The use of ''the Muslims' instead of 'extremists', and 'learning about Muslims' instead of 'learning about extremism' is just plain wrong. If it was presented this way then YANbu.

It could be possible that your son hasn't presented what he has heard correctly. Even if this is the case though, the message he's taken away is way off so at least you can correct him. May be worth mentioning to the school though so they can see how what was presented was interpreted.

I think at age 9 there was likely no way of avoiding hearing about the Charlie hebdo attack, it was on all forms of media.

mousmous Tue 23-Jun-15 15:49:19

we discuss those things a lot and openly esp as there is a lot of 'playground distortion' and also the dc read the (sometimes graphic) headlines in newspaper displays and on public transport.

Runningoverthefields Tue 23-Jun-15 15:53:31

I think you are sheltering him too much especially if you want him to get a more balanced understanding of difficult issues. My DS is 9 too. He has a quick look at the newspaper every day and asks questions about the stories he reads. Admittedly he usually just turns straight to the back pages, just like his Dad! I do protect him sometimes. e.g. if there's a plane crash on the front page and I'm going to be on a flight the next day then I'll hide the newspaper so that he doesn't worry.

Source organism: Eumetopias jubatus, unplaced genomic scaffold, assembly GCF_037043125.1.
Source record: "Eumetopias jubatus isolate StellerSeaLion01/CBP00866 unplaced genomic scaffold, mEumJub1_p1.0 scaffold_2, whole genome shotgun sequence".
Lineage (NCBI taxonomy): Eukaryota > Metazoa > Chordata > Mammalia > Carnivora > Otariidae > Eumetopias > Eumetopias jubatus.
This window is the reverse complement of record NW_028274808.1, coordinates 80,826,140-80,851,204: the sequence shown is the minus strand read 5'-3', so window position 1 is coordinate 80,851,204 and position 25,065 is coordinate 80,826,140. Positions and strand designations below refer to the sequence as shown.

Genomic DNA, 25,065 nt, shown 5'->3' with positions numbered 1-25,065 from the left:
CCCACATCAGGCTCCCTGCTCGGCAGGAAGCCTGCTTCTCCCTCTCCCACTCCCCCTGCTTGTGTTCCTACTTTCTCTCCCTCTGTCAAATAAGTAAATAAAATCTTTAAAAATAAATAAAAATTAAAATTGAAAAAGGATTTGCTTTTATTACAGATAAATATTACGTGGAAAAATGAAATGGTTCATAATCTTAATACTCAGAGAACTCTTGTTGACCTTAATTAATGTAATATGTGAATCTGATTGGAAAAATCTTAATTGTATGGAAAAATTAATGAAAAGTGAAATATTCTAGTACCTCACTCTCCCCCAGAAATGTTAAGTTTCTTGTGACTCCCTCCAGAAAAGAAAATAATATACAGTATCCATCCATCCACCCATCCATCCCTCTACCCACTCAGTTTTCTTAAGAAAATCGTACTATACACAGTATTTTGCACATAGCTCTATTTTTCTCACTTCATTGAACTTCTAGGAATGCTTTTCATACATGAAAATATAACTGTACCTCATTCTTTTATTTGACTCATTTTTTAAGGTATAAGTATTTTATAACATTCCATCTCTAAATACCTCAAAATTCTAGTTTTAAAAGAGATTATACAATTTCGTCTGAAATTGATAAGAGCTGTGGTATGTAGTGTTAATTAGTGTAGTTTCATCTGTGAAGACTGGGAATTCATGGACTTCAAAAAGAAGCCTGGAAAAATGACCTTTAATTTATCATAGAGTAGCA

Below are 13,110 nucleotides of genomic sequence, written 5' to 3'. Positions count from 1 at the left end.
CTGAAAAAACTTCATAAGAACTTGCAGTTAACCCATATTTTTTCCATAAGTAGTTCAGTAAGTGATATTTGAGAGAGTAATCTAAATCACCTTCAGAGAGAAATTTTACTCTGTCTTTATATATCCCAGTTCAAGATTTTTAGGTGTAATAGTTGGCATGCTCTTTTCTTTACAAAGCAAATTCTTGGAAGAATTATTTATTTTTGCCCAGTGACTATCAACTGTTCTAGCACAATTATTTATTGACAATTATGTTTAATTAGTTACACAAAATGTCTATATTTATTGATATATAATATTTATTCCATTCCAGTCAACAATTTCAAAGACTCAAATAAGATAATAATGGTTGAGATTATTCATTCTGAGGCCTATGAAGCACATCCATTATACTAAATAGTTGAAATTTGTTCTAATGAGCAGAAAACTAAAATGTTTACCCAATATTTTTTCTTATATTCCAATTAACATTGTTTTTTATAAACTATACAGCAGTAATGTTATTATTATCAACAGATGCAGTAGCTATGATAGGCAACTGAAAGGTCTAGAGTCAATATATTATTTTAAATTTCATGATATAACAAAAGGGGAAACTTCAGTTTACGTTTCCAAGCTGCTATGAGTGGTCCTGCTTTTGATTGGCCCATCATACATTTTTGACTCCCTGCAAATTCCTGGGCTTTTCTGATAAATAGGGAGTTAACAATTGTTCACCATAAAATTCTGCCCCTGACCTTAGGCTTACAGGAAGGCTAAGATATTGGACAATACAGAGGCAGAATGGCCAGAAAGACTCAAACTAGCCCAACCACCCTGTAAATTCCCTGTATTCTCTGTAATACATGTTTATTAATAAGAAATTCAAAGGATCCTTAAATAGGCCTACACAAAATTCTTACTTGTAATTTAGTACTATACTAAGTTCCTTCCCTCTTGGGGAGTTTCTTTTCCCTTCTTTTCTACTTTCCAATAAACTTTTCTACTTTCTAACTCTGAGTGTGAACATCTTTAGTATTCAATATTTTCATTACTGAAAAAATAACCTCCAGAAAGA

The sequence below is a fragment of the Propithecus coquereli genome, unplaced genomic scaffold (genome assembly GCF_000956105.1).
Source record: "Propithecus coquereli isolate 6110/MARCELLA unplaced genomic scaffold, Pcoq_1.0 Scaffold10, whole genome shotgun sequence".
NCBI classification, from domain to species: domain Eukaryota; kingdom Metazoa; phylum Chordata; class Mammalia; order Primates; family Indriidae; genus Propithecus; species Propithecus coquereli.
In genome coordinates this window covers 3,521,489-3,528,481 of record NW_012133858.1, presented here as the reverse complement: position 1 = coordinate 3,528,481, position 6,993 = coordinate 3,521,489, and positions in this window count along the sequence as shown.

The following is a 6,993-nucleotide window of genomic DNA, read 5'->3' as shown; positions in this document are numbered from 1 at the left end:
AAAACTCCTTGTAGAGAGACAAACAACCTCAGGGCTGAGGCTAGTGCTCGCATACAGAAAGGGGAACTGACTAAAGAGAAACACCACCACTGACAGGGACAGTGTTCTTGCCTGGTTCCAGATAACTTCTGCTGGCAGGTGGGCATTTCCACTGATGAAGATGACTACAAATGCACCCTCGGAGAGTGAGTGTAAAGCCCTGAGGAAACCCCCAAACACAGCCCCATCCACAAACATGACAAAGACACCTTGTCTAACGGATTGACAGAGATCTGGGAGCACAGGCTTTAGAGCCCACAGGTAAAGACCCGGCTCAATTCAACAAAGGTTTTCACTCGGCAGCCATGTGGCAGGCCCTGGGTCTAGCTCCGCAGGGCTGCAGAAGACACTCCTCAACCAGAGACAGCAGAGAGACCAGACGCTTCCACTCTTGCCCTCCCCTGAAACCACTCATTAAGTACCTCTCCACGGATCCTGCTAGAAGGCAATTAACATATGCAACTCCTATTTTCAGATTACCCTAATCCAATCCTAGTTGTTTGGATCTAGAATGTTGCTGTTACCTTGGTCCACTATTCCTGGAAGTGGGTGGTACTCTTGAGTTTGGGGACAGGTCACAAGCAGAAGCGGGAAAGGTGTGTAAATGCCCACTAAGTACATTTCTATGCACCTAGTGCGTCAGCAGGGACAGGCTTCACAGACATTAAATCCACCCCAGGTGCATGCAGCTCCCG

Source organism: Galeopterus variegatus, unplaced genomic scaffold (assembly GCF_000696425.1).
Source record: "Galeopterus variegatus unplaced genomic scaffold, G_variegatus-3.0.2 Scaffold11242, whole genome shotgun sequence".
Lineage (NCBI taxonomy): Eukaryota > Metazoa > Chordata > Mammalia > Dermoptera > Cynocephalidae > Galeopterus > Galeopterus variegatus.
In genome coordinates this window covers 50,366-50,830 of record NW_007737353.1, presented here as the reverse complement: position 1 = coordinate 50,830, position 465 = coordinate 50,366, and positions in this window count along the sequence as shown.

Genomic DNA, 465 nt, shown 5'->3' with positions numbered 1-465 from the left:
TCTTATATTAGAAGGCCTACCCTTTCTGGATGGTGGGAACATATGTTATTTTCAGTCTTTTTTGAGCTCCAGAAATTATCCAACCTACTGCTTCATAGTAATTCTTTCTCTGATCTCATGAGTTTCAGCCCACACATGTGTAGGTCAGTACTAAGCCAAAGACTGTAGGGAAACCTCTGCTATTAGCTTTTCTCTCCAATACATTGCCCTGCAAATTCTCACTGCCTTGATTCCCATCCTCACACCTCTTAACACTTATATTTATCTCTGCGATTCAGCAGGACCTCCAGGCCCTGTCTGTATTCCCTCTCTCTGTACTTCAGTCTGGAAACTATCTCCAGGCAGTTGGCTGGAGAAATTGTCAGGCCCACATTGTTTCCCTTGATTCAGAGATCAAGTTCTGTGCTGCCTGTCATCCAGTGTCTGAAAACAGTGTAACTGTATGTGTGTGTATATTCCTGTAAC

It is hard for kids to see nuance - they just want to know who's right and who's wrong. So they'll come out of a school lesson with a very reductive idea about what they've been told. DS and I had a long chat about Charlie Hebdo which turned into a discussion about the secular nature of the French state, then the French Revolution, then the Hugenots etc. etc... God it was exhausting. And after all that he said 'So who's better then, the French or us?' Gah! But still worthwhile to talk about it, and I will keep relentlessly discussing things with him. Otherwise he's going to end up forming his opinions as a teenager from stuff he reads on the internet.

maxxytoe Tue 23-Jun-15 15:55:30

Well what he's said is right isn't it?

Goldmandra Tue 23-Jun-15 15:58:35

My DD2 was the same age at MM when she disappeared. DD2 saw the story on the tv news and heard about it on the radio. That was inevitable. She asked about her and I explained in an age appropriate way.

Over the years she has learned more as she has matured and continued to ask when the case came up in the media. She's now 12 and knows the full story such as it is.

I think it's better to talk about things in an age appropriate way than to try to pretend bad things don't happen until you suddenly think they are old enough to know.